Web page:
Australasian No 1 Lodges - History


Freemasonry was first practiced in Australia by Lodges No. 227 and 218, Irish Constitution, attached respectively to the 46th and 48th British Regiments.

The 46th left Sydney in August, 1817, and was replaced by the 48th, which remained here on duty a few years after that date. Although the Grand Lodge of England promulgated an Edict in 1815 that Military Lodges under its jurisdiction must no longer initiate civilians, those under the Irish Constitution still continued to introduce candidates who were not employed upon military service, and in that way several Sydney townspeople were admitted to Freemasonry. These Brethren naturally desired a Lodge of their own, in view of the certain removal of Lodger No. 218, they petitioned the Grand Lodge of Ireland for a Charter, this petition was supported by the members of Lodge No. 218.

On the 12th August, 1820, the new Lodge Australian Social Mother No. 260 (IC) conducted its inaugural meeting with twelve members in attendance thus becoming the first Lodge to be formed in Australia. The meeting was held in a tavern on the Circular Quay. The honour of becoming the first Australian Worshipful Master was thus afforded to WBro Matthew Bacon.

The first two Freemasons admitted into Freemasonry in Australia were Bros. James Campbell and Henry Lewis, each a Chief Officer from the Calcutta brigs then lying in Sydney Cove. Both were initiated and passed in the presence of the 12 members of the Lodge on the 30th August and just a week later they were both raised to the Third Degree.

The original Warrant dated 6th January, 1820, is signed by His Grace Augustus Frederick, Duke of Leinster, Grand Master of the Grand Lodge of Ireland, and was received on the 20th August, 1820, being brought out from Ireland in charge of Surgeon Price, of the Royal Navy. The Lodge continued under the name of Australian Social Lodge No. 260 Irish Constitution until 1878, when it took the name of Australian Social Mother Lodge No. 0 under the N.S.W. constitution, until the formation of the U.G.L of N.S.W. in 1888, when its title was changed to Australian Social Mother Lodge No. 1.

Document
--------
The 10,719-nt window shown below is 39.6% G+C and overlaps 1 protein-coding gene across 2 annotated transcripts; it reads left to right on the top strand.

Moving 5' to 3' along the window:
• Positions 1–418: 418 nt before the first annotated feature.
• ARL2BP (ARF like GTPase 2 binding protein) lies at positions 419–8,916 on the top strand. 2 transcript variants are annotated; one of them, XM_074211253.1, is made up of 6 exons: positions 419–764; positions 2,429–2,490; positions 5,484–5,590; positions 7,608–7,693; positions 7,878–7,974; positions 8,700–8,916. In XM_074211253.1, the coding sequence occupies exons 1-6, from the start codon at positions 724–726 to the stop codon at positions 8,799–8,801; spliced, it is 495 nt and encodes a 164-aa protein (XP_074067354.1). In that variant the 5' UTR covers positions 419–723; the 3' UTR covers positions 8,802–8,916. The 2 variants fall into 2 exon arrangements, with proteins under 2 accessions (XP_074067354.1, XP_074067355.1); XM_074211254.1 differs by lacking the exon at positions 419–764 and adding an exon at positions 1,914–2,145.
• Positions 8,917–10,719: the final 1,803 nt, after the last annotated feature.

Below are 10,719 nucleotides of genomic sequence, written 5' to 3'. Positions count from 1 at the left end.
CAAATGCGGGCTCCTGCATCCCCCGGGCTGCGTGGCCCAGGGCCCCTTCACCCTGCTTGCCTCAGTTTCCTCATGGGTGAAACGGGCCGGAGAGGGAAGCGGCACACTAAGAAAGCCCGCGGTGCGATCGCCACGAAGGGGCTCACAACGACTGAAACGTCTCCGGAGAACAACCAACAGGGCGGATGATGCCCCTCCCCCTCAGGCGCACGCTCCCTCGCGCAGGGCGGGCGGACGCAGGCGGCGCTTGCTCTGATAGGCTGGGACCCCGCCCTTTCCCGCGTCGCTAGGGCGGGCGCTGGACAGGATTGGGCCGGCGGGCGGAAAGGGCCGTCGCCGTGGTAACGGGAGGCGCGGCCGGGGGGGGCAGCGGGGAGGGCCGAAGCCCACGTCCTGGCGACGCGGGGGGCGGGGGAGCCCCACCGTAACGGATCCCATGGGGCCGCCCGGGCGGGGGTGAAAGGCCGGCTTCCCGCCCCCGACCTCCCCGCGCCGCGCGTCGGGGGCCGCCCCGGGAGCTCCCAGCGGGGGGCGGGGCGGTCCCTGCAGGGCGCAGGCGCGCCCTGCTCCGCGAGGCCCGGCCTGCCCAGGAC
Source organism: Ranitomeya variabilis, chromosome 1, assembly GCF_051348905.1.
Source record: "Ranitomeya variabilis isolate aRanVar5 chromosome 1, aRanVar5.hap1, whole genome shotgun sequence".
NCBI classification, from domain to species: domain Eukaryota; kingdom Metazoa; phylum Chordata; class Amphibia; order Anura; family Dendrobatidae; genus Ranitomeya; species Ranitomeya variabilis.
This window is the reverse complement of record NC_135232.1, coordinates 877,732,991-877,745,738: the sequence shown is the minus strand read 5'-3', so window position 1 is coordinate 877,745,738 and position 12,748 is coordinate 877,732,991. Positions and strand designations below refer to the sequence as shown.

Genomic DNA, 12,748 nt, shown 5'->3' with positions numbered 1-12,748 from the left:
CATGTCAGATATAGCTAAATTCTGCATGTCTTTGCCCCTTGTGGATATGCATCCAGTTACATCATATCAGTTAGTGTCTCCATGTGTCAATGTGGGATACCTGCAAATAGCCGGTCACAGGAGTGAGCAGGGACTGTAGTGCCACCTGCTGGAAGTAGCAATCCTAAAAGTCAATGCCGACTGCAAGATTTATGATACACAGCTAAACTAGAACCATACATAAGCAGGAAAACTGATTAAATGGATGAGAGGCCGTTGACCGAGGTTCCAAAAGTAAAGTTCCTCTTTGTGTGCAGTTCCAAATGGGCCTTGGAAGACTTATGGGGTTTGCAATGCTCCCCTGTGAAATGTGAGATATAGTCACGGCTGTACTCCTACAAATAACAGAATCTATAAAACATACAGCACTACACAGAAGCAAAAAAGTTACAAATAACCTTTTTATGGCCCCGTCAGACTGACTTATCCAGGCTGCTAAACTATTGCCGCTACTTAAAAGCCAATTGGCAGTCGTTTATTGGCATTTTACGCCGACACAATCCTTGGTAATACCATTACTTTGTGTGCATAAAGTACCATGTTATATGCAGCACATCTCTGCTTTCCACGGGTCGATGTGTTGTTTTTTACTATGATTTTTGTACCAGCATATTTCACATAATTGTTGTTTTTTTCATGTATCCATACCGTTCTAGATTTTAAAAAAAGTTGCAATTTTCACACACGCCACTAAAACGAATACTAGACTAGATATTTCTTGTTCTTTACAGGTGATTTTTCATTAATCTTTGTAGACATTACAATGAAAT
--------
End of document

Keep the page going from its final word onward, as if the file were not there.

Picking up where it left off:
The name was again changed in 1920 to Lodge Antiquity No. 1 by a motion proposed by Bro Henley to mark the 100th anniversary of the lodge. On the 5th September 1988 Lodge Antiquity No 1 consolidated with Lodge Celestial No 512.


(Formerly No 613 EC)

The Lodge of Friendship is South Australia's first Masonic Lodge. Indeed the Lodge of Friendship traces its origin back before South Australia itself.

In August 1834, under pressure from the Duke of Wellington, the British House of Lords began to seriously discuss the formation of a new colony in Australia's southern lands.

Within two months a number of those who would become intimately involved in the new colony petitioned the Grand Master of the Lodge of England for the formation of a Lodge to be carried on and established in the new land and on the 22nd October 1834 the Lodge of Friendship was consecrated in London as No.613 in the English Constitution and its first three candidates initiated.

Well over a year was to pass before South Australia was officially proclaimed by the British Government in 1836 and within a month the first settlers left, including Friendship's first Master carrying the Lodge's Warrant and other bits and pieces with him.

On the 28th December 1836 Governor Hindmarsh read out the Proclamation of South Australia to the assembled immigrants who had disembarked from the sailing ship, the Buffalo, at Gleneig, with one of those taking a prominent part in the ceremony being the Master of the Lodge of Friendship, a Lodge already two years old. This is the reason that even today the Master of the Lodge of Friendship remains one of the dignitaries who assemble each year at Gleneig to commemorate the Proclamation of South Australia.

Today The Lodge of Friendship stands proudly as the first Member Lodge of the Grand Lodge of South Australia and the Northern Territory, a jurisdiction where the origins of its Lodges and members have not been lost with differing jewels and traces of tartan and green seen in many Lodges, some practicing Scottish, Irish, German, Italian and London ritual.


(Formerly No 697 EC later renumbered No 474 EC)

Lodge of Australia Felix founded on the 23rd December, 1839, when a meeting of Freemasons was convened to form a Lodge to be denominated ‘The Lodge of Australia Felix’. The first Lodge Meeting was held on Monday 6th January 1840.